The city mailed her a huge box containing a huge pitcher with three or four water filters. “You had a meter. If you test the water, it’s supposed to be 006. Once those numbers change, it’s a sign that the filter is no more good,” she explained.
She and Bien-Aime must buy their own filters after the city provided them with three or four filters. Both women said Walmart had the cheapest filters, which cost about $40. “That is what I have been doing for over five years,” said Spight-Harris, “and it is not fair to place that financial burden on homeowners.
“I do not use tap water for drinking or cooking. I purchase bottled water to drink, and for cooking, if my filter has turned old and I do not have money to replace the filter, I go to the stores and buy gallons of water. I have to buy gallons of water to cook with,” Spight-Harris explained.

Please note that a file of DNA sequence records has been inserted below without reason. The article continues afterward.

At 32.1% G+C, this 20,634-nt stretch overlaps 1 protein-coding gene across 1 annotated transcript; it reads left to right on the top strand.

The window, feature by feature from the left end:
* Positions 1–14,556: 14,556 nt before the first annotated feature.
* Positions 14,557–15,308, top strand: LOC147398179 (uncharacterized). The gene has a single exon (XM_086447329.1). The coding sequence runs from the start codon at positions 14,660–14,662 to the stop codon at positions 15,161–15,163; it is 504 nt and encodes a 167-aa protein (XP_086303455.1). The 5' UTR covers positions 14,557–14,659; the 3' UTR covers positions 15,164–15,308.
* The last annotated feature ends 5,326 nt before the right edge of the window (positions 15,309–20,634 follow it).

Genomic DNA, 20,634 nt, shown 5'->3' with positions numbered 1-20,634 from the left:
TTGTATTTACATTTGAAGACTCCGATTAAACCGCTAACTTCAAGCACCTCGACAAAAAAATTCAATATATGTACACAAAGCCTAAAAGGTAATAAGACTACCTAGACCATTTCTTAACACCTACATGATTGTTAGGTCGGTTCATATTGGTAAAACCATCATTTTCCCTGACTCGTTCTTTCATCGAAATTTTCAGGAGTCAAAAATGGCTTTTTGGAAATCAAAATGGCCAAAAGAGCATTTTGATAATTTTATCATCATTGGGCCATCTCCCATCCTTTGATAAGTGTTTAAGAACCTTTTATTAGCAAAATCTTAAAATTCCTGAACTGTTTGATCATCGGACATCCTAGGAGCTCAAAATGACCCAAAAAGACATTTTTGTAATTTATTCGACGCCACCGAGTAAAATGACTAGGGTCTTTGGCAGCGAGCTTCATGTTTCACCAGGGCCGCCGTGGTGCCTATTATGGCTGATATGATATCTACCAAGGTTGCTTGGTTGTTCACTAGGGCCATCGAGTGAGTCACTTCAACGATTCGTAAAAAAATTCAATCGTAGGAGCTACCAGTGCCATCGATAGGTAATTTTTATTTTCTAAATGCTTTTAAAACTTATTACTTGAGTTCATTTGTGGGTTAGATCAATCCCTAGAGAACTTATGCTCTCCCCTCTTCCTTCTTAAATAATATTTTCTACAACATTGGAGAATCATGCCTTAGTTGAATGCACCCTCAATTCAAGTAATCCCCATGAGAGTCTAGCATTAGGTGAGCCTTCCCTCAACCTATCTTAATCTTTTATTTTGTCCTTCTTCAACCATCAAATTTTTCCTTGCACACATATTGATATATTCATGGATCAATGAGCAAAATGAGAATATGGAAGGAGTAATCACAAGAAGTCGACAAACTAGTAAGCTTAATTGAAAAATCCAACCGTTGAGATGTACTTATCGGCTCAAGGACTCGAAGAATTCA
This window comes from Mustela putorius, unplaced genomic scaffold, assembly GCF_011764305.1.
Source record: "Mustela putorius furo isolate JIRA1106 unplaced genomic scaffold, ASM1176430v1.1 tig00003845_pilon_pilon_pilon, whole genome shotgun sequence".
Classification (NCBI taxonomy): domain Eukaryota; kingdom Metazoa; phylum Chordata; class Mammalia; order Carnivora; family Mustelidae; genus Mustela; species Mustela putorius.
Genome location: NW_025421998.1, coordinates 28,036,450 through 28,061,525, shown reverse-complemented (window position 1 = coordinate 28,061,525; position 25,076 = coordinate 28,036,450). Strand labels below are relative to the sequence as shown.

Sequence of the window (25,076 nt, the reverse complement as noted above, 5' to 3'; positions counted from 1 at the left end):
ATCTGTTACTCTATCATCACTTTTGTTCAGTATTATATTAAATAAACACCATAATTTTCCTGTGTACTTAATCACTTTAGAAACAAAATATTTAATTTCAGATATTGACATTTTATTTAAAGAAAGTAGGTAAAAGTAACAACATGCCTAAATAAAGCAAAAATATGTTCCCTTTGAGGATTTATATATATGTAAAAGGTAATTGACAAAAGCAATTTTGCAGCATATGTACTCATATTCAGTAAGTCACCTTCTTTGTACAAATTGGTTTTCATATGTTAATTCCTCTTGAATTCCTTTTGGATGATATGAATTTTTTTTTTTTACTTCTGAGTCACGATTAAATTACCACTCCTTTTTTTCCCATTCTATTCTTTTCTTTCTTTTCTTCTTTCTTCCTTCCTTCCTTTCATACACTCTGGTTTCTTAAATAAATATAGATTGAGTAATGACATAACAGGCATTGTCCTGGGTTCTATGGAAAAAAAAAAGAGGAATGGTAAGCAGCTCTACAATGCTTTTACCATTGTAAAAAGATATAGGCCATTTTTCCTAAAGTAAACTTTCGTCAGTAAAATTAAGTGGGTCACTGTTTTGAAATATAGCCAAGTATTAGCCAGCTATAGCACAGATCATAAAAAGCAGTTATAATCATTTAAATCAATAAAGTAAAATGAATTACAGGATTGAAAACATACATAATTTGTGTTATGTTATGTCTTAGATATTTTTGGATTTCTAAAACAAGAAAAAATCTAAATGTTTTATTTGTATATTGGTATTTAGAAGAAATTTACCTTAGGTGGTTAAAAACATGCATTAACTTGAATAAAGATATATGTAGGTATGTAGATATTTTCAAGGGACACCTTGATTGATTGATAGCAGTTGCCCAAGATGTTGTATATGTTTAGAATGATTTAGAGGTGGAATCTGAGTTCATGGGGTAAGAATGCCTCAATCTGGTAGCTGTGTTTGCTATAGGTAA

On May 6, 2021, there was a news report in the Chicago Sun-Times that warned Beverly residents to boil their water. “My daughter lives in the Beverly area.” Ironically, the next day when Spight-Harris got up to brush her teeth, she said the water did not look right and neither did the water in her kitchen.
When she called 311 and reported the tainted beige-colored water, she said the 311 operator treated her as if she had dementia. “The city only gave me three changeable filters,” said Spight-Harris, who said she cannot afford to keep buying water filters. “The city should pay for these water filter replacements,” she stated.
Alderman Roderick Sawyer (6th) stated he will talk to the water commissioner to see if removing the water meters is in the best interest of the homeowners. “I have to be sure if removing the water meters is the right decision because I am getting calls from people complaining about lead in the water and they don’t have water meters.”
However, Alderman Sawyer made it clear that he will do the right thing by the homeowners.
However, Bien-Aime—who has not taught school since the 2018- 2019 school year because of the pandemic—said, “It would help to remove the meters because the meters are made with lead material which is going into our water.
“They will have to get the pipefitters union members to replace the pipes because the water meters are soldered into the pipes, and they are leaking lead into the water. They need to replace the pipes,” Bien-Aime told the Chicago Crusader.